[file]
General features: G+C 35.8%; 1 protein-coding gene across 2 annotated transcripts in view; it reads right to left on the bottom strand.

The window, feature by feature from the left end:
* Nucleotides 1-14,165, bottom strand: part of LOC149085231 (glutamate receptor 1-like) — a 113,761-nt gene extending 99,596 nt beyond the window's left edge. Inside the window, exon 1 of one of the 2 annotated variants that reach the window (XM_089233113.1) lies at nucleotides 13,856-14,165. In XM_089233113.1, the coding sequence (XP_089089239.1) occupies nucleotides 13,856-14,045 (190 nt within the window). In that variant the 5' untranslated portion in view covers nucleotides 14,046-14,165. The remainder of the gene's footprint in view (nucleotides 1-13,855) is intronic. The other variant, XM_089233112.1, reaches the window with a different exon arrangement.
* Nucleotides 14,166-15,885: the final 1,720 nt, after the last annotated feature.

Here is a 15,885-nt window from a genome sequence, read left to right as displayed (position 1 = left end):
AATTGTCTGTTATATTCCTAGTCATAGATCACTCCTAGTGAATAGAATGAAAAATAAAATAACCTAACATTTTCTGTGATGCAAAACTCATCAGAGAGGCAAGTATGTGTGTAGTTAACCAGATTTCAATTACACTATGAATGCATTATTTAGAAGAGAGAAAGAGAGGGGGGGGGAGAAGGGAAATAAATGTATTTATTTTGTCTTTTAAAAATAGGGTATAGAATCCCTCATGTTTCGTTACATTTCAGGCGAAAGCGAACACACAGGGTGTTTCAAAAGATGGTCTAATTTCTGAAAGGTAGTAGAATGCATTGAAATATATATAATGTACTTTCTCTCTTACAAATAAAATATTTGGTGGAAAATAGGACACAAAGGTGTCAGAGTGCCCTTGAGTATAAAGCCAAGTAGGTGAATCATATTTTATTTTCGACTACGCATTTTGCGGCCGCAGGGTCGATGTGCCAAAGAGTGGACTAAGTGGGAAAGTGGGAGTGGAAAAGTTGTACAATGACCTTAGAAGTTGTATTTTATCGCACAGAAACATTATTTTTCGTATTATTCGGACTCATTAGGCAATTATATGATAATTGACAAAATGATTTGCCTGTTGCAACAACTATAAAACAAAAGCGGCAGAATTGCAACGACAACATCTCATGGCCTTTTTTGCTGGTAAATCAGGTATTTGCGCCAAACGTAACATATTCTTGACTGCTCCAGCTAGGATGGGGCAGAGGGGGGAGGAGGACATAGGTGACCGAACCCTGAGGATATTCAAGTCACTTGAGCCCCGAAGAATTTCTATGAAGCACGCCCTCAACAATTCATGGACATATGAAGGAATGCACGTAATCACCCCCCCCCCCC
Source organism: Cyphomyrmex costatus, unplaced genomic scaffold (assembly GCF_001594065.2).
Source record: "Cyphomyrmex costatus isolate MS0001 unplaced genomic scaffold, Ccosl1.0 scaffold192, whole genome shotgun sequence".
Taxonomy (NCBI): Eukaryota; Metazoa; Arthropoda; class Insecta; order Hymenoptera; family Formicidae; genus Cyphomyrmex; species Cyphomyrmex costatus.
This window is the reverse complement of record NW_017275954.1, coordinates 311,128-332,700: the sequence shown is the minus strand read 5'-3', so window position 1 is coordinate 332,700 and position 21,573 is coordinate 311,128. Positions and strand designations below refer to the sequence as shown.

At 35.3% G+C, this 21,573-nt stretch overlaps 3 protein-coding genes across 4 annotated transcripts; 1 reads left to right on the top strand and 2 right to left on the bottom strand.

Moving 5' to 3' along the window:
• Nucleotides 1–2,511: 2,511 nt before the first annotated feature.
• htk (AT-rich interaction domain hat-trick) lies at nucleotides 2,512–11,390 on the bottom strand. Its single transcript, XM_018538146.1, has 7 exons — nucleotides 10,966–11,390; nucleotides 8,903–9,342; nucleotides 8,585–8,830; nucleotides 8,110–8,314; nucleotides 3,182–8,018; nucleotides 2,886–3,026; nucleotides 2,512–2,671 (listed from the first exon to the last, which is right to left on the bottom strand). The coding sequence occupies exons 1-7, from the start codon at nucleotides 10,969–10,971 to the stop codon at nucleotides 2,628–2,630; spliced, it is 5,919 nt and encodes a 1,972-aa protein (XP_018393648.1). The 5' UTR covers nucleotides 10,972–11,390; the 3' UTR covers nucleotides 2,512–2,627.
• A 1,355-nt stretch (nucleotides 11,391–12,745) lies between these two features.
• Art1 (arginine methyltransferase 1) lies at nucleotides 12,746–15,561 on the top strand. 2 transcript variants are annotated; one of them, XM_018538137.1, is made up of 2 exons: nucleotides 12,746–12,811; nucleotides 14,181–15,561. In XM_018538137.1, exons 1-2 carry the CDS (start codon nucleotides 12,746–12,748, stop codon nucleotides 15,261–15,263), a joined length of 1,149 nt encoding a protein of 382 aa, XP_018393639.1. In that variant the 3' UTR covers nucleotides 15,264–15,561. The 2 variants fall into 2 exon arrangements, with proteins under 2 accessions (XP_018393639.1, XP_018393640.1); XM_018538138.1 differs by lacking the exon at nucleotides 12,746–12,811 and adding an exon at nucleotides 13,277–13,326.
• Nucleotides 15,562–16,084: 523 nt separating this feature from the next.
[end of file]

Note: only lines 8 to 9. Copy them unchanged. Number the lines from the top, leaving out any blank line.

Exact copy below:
Source record: "Cyphomyrmex costatus isolate MS0001 unplaced genomic scaffold, Ccosl1.0 scaffold192, whole genome shotgun sequence".
Taxonomy (NCBI): Eukaryota; Metazoa; Arthropoda; class Insecta; order Hymenoptera; family Formicidae; genus Cyphomyrmex; species Cyphomyrmex costatus.